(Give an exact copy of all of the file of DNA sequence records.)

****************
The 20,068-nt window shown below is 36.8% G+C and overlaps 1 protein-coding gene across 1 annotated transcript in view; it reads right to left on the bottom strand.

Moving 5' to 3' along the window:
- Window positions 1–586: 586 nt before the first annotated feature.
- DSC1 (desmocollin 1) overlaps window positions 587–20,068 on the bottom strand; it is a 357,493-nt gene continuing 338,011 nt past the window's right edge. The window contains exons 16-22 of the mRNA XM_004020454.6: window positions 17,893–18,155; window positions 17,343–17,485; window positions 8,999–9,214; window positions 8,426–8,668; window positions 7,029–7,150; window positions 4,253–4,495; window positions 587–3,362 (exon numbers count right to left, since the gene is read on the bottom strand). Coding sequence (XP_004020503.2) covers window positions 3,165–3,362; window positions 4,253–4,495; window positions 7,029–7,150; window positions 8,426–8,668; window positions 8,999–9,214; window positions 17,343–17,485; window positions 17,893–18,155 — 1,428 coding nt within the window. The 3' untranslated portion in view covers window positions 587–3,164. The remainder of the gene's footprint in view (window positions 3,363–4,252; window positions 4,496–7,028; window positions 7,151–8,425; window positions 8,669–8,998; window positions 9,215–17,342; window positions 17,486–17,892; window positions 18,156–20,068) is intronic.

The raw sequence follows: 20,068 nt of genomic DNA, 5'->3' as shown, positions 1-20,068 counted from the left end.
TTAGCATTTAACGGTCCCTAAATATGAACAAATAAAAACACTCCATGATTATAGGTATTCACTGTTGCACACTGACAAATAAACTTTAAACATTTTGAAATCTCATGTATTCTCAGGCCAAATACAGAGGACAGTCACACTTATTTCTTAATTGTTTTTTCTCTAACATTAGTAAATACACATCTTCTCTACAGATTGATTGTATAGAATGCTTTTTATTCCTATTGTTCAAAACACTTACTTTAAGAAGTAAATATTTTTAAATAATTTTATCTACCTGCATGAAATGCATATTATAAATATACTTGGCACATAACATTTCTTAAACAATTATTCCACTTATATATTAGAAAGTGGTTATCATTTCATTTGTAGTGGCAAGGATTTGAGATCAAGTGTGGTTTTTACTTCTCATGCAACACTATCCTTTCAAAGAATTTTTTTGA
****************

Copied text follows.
The 20,068-nt window shown below is 36.8% G+C and overlaps 1 protein-coding gene across 1 annotated transcript in view; it reads right to left on the bottom strand.

Moving 5' to 3' along the window:
- Window positions 1–586: 586 nt before the first annotated feature.
- DSC1 (desmocollin 1) overlaps window positions 587–20,068 on the bottom strand; it is a 357,493-nt gene continuing 338,011 nt past the window's right edge. The window contains exons 16-22 of the mRNA XM_004020454.6: window positions 17,893–18,155; window positions 17,343–17,485; window positions 8,999–9,214; window positions 8,426–8,668; window positions 7,029–7,150; window positions 4,253–4,495; window positions 587–3,362 (exon numbers count right to left, since the gene is read on the bottom strand). Coding sequence (XP_004020503.2) covers window positions 3,165–3,362; window positions 4,253–4,495; window positions 7,029–7,150; window positions 8,426–8,668; window positions 8,999–9,214; window positions 17,343–17,485; window positions 17,893–18,155 — 1,428 coding nt within the window. The 3' untranslated portion in view covers window positions 587–3,164. The remainder of the gene's footprint in view (window positions 3,363–4,252; window positions 4,496–7,028; window positions 7,151–8,425; window positions 8,669–8,998; window positions 9,215–17,342; window positions 17,486–17,892; window positions 18,156–20,068) is intronic.

The raw sequence follows: 20,068 nt of genomic DNA, 5'->3' as shown, positions 1-20,068 counted from the left end.
TTAGCATTTAACGGTCCCTAAATATGAACAAATAAAAACACTCCATGATTATAGGTATTCACTGTTGCACACTGACAAATAAACTTTAAACATTTTGAAATCTCATGTATTCTCAGGCCAAATACAGAGGACAGTCACACTTATTTCTTAATTGTTTTTTCTCTAACATTAGTAAATACACATCTTCTCTACAGATTGATTGTATAGAATGCTTTTTATTCCTATTGTTCAAAACACTTACTTTAAGAAGTAAATATTTTTAAATAATTTTATCTACCTGCATGAAATGCATATTATAAATATACTTGGCACATAACATTTCTTAAACAATTATTCCACTTATATATTAGAAAGTGGTTATCATTTCATTTGTAGTGGCAAGGATTTGAGATCAAGTGTGGTTTTTACTTCTCATGCAACACTATCCTTTCAAAGAATTTTTTTGA